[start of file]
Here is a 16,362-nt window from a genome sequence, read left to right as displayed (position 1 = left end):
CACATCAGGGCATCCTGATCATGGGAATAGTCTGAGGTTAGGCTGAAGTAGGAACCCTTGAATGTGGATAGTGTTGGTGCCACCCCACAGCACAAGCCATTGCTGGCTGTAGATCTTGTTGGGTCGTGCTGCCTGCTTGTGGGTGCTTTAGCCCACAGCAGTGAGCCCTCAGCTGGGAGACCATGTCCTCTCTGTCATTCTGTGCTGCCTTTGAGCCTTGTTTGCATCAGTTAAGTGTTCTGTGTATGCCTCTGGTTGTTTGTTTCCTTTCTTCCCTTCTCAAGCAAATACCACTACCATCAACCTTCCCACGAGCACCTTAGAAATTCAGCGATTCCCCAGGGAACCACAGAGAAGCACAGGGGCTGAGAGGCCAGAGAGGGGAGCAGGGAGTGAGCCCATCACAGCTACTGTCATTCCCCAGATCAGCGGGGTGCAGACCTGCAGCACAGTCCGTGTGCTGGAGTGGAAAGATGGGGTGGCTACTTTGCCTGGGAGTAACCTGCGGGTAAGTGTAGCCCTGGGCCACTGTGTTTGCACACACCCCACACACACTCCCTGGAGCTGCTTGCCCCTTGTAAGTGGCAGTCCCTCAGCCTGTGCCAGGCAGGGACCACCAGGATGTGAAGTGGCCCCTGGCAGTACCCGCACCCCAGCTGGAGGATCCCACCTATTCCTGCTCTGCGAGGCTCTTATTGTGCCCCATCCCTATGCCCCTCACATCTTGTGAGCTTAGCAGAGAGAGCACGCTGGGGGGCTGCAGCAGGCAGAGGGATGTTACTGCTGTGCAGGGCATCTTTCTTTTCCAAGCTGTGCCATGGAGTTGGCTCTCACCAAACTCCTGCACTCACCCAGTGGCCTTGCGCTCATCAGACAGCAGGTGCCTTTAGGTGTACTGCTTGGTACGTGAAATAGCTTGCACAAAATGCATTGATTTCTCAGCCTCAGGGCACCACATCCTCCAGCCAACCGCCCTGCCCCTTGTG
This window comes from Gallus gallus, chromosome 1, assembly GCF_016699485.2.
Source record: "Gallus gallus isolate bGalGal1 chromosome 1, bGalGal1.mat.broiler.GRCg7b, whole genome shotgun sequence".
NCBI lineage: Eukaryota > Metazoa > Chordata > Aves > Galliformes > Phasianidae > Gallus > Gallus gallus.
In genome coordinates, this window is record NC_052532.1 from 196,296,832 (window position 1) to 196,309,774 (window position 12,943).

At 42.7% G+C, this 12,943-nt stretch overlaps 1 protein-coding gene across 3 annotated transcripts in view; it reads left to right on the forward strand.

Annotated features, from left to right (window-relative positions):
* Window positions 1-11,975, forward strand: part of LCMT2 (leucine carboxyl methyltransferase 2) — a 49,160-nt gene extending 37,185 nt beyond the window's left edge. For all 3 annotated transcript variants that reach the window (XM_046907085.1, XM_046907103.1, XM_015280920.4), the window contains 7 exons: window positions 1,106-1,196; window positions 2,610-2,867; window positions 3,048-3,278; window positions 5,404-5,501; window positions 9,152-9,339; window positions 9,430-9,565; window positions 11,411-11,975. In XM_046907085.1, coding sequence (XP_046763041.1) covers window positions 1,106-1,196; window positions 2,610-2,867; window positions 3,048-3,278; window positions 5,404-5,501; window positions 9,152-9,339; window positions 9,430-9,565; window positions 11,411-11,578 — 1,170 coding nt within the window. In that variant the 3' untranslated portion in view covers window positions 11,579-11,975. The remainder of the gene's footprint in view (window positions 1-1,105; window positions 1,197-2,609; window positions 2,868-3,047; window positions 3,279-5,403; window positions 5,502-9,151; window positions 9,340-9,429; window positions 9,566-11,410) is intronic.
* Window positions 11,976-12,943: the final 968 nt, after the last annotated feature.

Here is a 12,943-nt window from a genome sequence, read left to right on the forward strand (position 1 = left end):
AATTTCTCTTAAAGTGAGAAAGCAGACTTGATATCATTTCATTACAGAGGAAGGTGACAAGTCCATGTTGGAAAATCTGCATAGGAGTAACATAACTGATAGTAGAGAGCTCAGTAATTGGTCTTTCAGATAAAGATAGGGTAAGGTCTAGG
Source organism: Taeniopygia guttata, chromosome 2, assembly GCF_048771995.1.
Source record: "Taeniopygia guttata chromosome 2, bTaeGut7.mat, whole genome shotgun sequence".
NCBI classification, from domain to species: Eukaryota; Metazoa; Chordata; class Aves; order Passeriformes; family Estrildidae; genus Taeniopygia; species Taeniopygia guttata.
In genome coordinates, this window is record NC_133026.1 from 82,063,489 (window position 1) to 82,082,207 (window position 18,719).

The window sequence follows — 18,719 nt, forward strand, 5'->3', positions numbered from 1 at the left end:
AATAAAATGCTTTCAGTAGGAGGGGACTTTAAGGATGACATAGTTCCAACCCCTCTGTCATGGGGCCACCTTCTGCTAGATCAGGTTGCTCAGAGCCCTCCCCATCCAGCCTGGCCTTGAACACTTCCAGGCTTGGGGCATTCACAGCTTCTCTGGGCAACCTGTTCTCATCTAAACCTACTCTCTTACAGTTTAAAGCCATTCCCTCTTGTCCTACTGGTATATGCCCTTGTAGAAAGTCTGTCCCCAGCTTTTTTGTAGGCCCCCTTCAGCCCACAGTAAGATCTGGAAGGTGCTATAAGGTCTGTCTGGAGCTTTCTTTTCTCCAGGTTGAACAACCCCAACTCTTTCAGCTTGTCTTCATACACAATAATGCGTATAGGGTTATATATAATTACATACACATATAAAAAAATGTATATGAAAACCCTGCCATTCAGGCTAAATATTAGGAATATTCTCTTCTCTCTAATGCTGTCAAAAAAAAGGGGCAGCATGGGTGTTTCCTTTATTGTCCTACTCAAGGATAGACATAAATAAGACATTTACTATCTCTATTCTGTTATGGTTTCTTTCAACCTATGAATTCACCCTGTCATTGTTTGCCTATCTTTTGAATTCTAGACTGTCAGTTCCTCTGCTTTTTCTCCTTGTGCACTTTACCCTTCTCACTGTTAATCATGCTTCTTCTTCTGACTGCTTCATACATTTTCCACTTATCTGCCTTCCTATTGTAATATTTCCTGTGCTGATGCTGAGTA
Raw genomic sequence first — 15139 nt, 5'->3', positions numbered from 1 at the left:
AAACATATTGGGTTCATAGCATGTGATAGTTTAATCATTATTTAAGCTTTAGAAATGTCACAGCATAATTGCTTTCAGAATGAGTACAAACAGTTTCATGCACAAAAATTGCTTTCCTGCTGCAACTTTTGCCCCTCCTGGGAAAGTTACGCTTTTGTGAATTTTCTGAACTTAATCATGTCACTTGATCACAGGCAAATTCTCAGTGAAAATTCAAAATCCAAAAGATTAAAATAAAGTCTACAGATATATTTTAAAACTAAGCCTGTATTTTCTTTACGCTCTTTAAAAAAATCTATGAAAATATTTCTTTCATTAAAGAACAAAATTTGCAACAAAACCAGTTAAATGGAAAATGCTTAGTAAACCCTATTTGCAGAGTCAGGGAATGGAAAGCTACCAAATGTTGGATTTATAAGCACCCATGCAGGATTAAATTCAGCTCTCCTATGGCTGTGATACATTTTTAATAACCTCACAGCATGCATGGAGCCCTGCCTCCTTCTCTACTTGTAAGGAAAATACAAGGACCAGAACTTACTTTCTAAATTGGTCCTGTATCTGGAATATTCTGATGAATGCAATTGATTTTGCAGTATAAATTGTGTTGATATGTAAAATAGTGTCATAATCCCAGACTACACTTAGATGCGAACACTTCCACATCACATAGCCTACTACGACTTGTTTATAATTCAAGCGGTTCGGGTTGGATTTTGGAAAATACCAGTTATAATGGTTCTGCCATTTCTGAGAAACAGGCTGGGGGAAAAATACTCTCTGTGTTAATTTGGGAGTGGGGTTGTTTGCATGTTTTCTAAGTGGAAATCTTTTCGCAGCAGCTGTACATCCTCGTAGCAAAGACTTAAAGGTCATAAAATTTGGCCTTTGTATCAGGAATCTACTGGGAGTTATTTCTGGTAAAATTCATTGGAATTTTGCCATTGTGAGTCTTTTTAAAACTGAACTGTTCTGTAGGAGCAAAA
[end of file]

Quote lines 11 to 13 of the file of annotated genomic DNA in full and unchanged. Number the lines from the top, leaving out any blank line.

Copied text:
Here is a 12,943-nt window from a genome sequence, read left to right on the forward strand (position 1 = left end):
AATTTCTCTTAAAGTGAGAAAGCAGACTTGATATCATTTCATTACAGAGGAAGGTGACAAGTCCATGTTGGAAAATCTGCATAGGAGTAACATAACTGATAGTAGAGAGCTCAGTAATTGGTCTTTCAGATAAAGATAGGGTAAGGTCTAGG
Source organism: Taeniopygia guttata, chromosome 2, assembly GCF_048771995.1.